March 18, 2017: Minister of Agriculture, Land and Fisheries, Senator the Honourable Clarence Rambharat is today refuting claims by Opposition MP Rudy Indarsingh that the closure of Caroni Green Limited (CGL) is an “attack on workers,” and instead described the decision as the responsible thing to do given the State Company's broken business model and poor performance over the last three years. Rambharat defended Government’s decision to shutter the company saying Caroni Green Limited - a reboot of the failed Caroni Green Initiative which was created by the People’s Partnership administration in 2013 to rent and cultivate former Caroni Lands - had, like its predecessor, been a financial disaster from day one.
For the 2015 financial year, Caroni Green Limited reported revenues of just $700,000. That same year, administrative expenses including salaries cost taxpayers $6.7 million. And while the Company's recent report of increased revenues is yet to be verified, by its own admission, administrative expenses for 2016 increased to $8.5 million.
Salaries alone ballooned to $7 million, yet Caroni Green is still without the trained technical staff it needs to pursue its objectives as a national agricultural company.
Since 2015, a year after an Ernst & Young audit uncovered mounting losses amid management and procurement issues at the original Caroni Green Initiative, its successor CGL has produced pepper - and, to a lesser extent, pawpaw and plantain - on 50 acres of former Caroni (1975) Limited lands. Yet soaring overheads, particularly at its head office, have made CGL uncompetitive. While domestic farmers produce hot peppers at a much lower cost per pound, Caroni Green has struggled, despite hefty subventions, to grow revenues to cover its costs.
“The need to focus more on farmers and fisherfolk and reduce unacceptable administrative costs is enough to justify wide-ranging restructuring of underperforming State Enterprises in the agriculture sector”, Rambharat said.
“In cases like Caroni Green, the most prudent thing to do is to close the Company and use that money to help independent farmers. This is line with what we said we would do and we will do it within the Law and in line with proper industrial relations.”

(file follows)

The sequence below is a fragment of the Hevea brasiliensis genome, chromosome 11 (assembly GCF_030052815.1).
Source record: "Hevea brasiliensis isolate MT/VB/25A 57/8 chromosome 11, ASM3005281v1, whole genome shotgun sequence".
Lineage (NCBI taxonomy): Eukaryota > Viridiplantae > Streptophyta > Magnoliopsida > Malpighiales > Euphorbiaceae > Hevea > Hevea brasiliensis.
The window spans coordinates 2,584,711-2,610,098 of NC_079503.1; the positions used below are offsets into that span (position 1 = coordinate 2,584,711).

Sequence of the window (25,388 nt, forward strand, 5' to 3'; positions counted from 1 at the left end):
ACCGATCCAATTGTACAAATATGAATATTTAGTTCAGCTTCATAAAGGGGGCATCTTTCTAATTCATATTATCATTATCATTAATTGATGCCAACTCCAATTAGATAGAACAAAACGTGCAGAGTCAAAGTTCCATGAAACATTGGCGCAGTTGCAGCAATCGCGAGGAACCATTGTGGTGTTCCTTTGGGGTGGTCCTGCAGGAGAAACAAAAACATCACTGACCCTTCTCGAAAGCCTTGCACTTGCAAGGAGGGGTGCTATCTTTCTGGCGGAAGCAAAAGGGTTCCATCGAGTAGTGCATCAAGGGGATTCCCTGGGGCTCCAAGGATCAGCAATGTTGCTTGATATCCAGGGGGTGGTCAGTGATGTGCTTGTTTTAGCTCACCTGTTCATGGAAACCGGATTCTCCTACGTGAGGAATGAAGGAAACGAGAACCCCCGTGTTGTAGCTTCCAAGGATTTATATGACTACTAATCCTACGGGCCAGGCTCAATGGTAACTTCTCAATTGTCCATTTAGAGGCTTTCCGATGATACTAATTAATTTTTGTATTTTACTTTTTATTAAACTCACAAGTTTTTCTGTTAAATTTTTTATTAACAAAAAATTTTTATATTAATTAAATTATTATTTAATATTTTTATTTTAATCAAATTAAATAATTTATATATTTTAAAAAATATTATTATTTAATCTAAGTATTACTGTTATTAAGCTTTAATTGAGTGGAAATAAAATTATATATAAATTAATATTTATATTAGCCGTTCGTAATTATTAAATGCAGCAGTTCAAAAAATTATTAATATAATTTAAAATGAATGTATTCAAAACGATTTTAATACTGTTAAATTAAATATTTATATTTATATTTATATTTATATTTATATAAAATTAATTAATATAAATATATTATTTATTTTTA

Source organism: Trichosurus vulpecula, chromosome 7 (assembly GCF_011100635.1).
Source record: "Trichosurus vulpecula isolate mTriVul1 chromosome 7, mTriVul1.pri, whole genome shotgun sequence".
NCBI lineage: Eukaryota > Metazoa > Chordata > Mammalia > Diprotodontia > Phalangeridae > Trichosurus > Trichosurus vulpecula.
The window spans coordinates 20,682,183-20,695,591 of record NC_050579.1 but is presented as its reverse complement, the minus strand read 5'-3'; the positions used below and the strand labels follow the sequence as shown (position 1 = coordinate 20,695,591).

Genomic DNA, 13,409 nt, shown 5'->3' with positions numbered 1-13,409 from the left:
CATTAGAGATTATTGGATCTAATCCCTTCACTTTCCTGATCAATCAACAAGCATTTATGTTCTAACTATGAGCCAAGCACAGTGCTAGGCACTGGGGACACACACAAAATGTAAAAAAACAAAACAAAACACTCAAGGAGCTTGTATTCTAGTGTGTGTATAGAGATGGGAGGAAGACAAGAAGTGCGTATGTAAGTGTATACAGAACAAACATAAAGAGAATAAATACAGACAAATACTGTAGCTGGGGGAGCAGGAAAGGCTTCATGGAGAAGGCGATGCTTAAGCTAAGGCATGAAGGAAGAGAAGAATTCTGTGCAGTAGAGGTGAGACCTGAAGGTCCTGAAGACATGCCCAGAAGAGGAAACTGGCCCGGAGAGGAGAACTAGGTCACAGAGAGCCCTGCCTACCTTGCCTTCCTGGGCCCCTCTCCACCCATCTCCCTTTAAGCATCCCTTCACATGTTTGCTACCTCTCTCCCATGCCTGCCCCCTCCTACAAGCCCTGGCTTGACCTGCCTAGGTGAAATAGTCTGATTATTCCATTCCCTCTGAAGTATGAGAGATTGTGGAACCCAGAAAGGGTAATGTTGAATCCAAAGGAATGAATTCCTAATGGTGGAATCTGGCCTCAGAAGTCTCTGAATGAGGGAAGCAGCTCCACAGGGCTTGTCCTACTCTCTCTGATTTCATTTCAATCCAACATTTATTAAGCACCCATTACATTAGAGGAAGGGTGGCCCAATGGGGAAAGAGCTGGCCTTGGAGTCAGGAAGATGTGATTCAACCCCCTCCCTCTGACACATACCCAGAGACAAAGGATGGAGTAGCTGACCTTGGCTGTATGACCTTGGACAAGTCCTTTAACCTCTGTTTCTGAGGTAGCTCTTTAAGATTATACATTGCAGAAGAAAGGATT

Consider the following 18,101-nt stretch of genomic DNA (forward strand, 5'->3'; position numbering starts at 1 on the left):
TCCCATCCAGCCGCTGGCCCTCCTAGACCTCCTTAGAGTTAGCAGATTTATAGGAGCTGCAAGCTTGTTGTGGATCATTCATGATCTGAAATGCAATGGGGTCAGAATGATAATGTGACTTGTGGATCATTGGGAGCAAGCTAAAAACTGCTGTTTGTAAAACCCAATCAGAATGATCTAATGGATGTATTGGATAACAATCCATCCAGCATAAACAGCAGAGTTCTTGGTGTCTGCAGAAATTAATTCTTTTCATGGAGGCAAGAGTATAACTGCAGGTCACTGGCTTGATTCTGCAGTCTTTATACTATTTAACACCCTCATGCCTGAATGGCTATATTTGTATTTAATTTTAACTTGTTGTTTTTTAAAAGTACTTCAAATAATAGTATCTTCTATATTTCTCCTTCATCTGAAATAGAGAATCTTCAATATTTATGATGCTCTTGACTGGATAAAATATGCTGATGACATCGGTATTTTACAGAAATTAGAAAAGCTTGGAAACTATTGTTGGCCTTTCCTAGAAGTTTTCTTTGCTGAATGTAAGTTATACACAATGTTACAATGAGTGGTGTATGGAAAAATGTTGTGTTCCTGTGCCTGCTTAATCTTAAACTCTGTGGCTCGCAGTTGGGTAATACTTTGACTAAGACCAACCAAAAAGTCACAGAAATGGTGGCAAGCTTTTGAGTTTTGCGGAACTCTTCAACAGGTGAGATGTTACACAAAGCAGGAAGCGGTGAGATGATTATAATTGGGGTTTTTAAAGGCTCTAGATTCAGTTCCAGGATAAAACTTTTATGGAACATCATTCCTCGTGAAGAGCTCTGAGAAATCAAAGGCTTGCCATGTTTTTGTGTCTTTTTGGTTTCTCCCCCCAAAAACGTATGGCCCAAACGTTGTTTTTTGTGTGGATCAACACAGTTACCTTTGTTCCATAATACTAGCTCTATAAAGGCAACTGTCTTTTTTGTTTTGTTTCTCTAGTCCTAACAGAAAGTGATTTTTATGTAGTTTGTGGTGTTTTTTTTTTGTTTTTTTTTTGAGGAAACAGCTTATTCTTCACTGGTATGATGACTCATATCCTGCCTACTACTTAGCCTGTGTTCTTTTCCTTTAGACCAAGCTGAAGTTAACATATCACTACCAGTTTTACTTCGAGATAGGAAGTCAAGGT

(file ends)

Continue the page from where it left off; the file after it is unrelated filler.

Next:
Technocrats in the Ministry warn of two underlying issues with Caroni Green’s business model. The first is the inevitability of another taxpayer-funded agriculture enterprise with high staff costs and low revenue. The second is that Caroni Green, a State Enterprise, competes directly with domestic farmers.
“Caroni Green itself never earned a dollar of foreign exchange”, Rambharat said. “While some buyers of CGL’s highly subsidised hot peppers may have had some exports, the majority were sold on the local market, stifling smaller farmers. That model simply cannot work, but I am not surprised that Mr. Lalla wants to hold on to a $45,000 monthly salary to manage 14 employees at the head office.”
CGL CEO Sharma Lalla has called on Government to reconsider its decision, but for Minister Rambharat the potential for a larger crisis is real in light of Government’s shrinking revenues and Caroni Green’s mounting costs. Rambharat echoed statements by Prime Minister Dr. Keith Rowley at last Thursday’s post-Cabinet press briefing on the impending closure of the State Company. “Caroni Green was examined by a committee that reviewed all wholly-owned State Enterprises in Trinidad and Tobago, and was recommended for immediate closure”, Rambharat said. “A Board of Directors approved by the Cabinet under the chairmanship of Jerry Hospedales would work with the Ministry to determine next steps.”